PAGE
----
1240fig1.tif

Fig. 1. (a) Standard “clock-like” robotic rehabilitative therapy scenario. (b) Innovative “fan-like” robotic therapy rehabilitative scenario.

Each subject’s upper extremity impairment was rated using the Stage of Arm section of the Chedoke–McMaster Stroke Assessment Scale CM-SAS (7) and the Motor Status Scale section for shoulder and elbow (MSS-SE) (8). Spasticity and passive ROM were assessed using the Modified Ashworth Scale (MAS) (9). Elbow active extension was measured by specific Motor Status Scale items. A common condition in neurologically impaired patients is pain in the shoulder joint. The amount of pain in the affected arm was assessed using a 4-point verbal rating scale (0–3, where 0 represents no pain and 3 maximum pain) (10). In order to verify possible qualitative changes in each group (e.g. movement smoothness, impedance by co-activation of antagonist muscles (11)), the minimum jerk deviation, as its mean value for the 3 assisted repetitions, before and after the robotic treatment was determined. Due to the characteristics of the outcome scales (ordinal, but not equally ranged), a non-parametric statistical method, a Wilcoxon signed-rank test was used.

RESULTS

Before starting the therapies, groups A and B were homogeneous. No statistically significant differences were found in CM-SAS, MSS-SE, MAS or ROM. After therapy the results showed a significant decrease in motor impairment in the paretic upper limb in both groups. As shown in Table I, statistically significant improvements were found on the MSS-SE measured before and after robotic treatment in both groups (p < 0.005). The shoulder MAS score decreased significantly after therapy in both groups (p < 0.005). The change in the elbow MAS score after therapy was not statistically significant in either group (p > 0.05).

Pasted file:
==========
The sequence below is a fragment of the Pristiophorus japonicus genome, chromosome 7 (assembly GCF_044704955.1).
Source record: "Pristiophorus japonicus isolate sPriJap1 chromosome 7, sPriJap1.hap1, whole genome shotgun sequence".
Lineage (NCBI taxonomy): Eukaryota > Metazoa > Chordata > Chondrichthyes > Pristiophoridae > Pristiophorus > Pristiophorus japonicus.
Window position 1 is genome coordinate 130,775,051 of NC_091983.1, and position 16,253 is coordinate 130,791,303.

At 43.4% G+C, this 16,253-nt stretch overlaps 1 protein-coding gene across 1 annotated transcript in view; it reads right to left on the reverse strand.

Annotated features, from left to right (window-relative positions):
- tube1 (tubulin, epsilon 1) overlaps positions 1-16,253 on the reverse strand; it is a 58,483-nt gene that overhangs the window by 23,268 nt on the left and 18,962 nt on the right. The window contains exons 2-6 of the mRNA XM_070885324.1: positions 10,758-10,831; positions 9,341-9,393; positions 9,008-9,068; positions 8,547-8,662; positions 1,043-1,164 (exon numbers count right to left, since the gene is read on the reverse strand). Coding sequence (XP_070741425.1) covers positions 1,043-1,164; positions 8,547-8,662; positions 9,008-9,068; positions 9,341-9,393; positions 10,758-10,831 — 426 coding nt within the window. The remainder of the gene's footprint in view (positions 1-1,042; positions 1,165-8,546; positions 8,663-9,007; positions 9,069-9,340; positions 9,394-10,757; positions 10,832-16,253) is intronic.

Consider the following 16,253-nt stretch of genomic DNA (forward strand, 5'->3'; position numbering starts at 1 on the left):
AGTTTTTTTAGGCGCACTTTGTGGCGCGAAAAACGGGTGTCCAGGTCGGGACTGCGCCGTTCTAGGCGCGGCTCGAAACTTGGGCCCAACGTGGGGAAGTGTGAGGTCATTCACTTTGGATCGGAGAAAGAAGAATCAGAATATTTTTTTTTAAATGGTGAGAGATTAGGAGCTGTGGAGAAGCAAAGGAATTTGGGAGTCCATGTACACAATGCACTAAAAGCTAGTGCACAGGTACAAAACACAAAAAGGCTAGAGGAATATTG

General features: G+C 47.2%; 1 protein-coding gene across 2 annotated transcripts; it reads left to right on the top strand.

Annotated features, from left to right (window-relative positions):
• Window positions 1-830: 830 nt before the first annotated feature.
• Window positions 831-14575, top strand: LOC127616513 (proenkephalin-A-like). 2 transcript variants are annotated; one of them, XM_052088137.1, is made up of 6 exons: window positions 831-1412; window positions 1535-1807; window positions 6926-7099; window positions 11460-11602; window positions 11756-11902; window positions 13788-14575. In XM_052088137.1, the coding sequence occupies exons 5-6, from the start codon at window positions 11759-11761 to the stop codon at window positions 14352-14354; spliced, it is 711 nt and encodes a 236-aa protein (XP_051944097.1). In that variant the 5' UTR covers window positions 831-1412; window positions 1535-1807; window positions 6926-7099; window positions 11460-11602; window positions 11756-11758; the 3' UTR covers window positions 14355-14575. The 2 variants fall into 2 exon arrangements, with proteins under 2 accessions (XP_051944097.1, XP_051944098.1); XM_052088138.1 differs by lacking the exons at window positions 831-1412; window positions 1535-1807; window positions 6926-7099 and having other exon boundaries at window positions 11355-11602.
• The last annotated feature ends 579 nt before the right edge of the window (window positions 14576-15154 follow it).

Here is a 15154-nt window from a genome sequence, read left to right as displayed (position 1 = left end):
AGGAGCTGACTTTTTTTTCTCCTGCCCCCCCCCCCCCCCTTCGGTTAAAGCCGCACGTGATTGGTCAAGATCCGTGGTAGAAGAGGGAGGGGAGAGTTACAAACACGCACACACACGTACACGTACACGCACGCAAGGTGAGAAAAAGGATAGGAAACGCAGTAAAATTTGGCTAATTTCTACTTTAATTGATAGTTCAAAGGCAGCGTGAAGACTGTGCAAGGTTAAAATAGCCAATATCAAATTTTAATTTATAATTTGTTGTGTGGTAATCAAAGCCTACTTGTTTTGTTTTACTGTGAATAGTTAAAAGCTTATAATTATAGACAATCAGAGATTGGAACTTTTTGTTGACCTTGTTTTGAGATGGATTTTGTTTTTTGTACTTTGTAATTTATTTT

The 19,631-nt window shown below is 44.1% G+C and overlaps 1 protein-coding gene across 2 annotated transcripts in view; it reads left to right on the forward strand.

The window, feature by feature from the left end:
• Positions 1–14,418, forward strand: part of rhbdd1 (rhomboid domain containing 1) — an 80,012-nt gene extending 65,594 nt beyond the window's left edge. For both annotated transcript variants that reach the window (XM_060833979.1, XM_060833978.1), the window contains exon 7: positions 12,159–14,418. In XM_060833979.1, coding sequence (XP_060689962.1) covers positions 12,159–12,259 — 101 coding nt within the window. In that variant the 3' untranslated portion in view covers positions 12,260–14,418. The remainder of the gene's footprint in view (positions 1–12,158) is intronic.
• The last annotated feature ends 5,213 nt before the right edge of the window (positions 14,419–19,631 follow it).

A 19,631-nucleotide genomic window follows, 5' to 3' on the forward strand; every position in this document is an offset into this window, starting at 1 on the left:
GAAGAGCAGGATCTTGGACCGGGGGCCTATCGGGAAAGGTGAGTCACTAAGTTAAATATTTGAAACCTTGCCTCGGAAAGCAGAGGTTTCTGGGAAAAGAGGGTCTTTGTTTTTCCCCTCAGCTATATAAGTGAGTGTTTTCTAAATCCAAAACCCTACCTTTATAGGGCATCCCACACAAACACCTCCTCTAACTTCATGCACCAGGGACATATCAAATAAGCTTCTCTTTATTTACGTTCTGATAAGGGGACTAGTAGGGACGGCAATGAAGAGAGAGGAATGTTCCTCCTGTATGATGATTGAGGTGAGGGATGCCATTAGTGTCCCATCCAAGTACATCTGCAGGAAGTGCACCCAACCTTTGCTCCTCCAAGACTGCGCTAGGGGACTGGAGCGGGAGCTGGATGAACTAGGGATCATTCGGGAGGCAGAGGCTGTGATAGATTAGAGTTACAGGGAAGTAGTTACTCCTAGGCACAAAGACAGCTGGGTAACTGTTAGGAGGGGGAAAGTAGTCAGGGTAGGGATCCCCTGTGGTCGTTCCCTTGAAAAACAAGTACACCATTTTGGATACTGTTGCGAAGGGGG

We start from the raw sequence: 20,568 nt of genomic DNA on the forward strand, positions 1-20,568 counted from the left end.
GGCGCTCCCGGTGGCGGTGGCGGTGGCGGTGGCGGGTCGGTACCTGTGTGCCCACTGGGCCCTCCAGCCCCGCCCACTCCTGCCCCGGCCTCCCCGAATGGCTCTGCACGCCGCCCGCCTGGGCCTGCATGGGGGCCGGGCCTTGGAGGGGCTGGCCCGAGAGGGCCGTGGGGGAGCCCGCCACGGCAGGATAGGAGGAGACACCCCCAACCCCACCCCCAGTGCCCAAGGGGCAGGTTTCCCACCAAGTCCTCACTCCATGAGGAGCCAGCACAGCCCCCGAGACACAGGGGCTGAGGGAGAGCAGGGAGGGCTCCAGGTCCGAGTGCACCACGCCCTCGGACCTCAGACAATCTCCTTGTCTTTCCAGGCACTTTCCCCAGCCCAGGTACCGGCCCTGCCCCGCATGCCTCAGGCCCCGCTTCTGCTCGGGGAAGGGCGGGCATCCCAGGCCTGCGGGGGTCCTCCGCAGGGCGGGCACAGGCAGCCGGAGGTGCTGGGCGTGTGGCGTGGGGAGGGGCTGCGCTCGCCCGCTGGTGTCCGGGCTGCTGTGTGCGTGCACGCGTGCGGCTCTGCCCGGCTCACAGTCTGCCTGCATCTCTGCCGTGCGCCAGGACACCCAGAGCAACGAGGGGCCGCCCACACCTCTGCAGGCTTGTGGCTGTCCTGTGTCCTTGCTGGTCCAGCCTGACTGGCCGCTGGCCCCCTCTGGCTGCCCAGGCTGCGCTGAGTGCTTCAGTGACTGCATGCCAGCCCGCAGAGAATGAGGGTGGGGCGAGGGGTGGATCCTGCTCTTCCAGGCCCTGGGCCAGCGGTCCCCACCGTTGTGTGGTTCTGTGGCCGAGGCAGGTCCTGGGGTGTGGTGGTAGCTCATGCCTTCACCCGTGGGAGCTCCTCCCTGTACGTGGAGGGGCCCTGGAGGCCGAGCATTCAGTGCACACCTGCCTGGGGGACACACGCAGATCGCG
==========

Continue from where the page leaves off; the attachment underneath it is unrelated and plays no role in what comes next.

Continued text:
Table I. Outcome measures comparison at admission and discharge in groups A and B

Evaluation

Stage

Group A

Group B

Median

25%

75%

p-value

Median

25%

75%

p-value

MSS-SE

Admission

12.8

10.3

14.8

< 0.001

14.6

9.8

21.0

< 0.005

Discharge

14.2

11.9 

16.6

16.2

10.9 

21.5

 MAS shoulder

Admission

8.0

4.7

11.2

< 0.001

5.0

1.0

7.6

< 0.005

 

Discharge

4.0

2.7

6.6 

3.0

0.7

5.6 

 MAS elbow

Admission

1.5

0.7

2.0

ns

1.0

0.0

1.5

ns

 

Discharge

1.0

0.0

1.5 

 

0.0

0.0

1.62

 

ROM shoulder 

Admission

440.0

408.7

566.2

< 0.001

595.0

525.0

658.7

< 0.005

 

Discharge

550.0

477.5

647.5

655.0

562.5

692.5

 Passive ROM elbow

Admission

440.0

417.5

460.0

< 0.005

460.0

437.5

460.0

ns

 

Discharge

460.0

450.0

460.0

 

460.0

4475

460.0

 

Active elbow extension

Admission

0.8

0.6

0.8

ns

0.8

0.0

1.1

<0.005

Discharge

0.8

0.8

1.1

1.0

0.6

1.8

∆MAS elbow group A/group B

Admission

0.5

0.0

1.0

ns

Discharge

0.0

0.0

0.2

MAS: Modified Ashworth scale; MSS-SE: Motor Status Scale section for shoulder and elbow; ns: not significant; ROM: range of motion.

To confirm the absence of differences in the elbow extension MAS score in both groups, changes between groups A and B (∆) were also measured, resulting in no statistically significant differences (∆group A/group B: p > 0.05).

Passive ROM in the shoulder also increased in both groups. For the shoulder, a statistically significant improvement was measured (group A: p < 0.001; group B: p < 0.005). For the elbow, passive ROM and active extension, measured by specific MSS items, were assessed. There was a statistically significant improvement in elbow passive ROM in group A (p < 0.005), but not in group B (p > 0.05).